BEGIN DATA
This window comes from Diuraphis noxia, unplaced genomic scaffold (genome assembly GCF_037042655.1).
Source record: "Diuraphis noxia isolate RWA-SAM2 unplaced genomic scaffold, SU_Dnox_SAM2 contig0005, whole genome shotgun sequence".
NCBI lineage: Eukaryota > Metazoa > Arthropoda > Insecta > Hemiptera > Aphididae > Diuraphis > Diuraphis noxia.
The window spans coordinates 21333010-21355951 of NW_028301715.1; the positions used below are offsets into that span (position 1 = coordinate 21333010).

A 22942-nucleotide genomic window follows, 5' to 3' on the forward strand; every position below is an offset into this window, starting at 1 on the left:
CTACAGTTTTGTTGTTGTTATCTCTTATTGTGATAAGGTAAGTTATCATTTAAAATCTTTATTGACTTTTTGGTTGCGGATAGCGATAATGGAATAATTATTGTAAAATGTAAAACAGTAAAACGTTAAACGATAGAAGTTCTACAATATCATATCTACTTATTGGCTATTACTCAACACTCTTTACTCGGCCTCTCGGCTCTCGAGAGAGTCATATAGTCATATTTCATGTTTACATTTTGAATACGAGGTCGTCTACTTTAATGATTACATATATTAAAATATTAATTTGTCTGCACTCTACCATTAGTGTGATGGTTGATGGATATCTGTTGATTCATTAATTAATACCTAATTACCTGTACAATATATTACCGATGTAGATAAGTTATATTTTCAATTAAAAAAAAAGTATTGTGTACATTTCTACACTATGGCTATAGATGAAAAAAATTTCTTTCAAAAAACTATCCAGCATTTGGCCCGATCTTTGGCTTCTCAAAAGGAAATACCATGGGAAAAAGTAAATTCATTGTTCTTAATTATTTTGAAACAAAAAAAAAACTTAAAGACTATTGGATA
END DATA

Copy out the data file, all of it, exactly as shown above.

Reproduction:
This window comes from Diuraphis noxia, unplaced genomic scaffold (genome assembly GCF_037042655.1).
Source record: "Diuraphis noxia isolate RWA-SAM2 unplaced genomic scaffold, SU_Dnox_SAM2 contig0005, whole genome shotgun sequence".
NCBI lineage: Eukaryota > Metazoa > Arthropoda > Insecta > Hemiptera > Aphididae > Diuraphis > Diuraphis noxia.
The window spans coordinates 21333010-21355951 of NW_028301715.1; the positions used below are offsets into that span (position 1 = coordinate 21333010).

A 22942-nucleotide genomic window follows, 5' to 3' on the forward strand; every position below is an offset into this window, starting at 1 on the left:
CTACAGTTTTGTTGTTGTTATCTCTTATTGTGATAAGGTAAGTTATCATTTAAAATCTTTATTGACTTTTTGGTTGCGGATAGCGATAATGGAATAATTATTGTAAAATGTAAAACAGTAAAACGTTAAACGATAGAAGTTCTACAATATCATATCTACTTATTGGCTATTACTCAACACTCTTTACTCGGCCTCTCGGCTCTCGAGAGAGTCATATAGTCATATTTCATGTTTACATTTTGAATACGAGGTCGTCTACTTTAATGATTACATATATTAAAATATTAATTTGTCTGCACTCTACCATTAGTGTGATGGTTGATGGATATCTGTTGATTCATTAATTAATACCTAATTACCTGTACAATATATTACCGATGTAGATAAGTTATATTTTCAATTAAAAAAAAAGTATTGTGTACATTTCTACACTATGGCTATAGATGAAAAAAATTTCTTTCAAAAAACTATCCAGCATTTGGCCCGATCTTTGGCTTCTCAAAAGGAAATACCATGGGAAAAAGTAAATTCATTGTTCTTAATTATTTTGAAACAAAAAAAAAACTTAAAGACTATTGGATA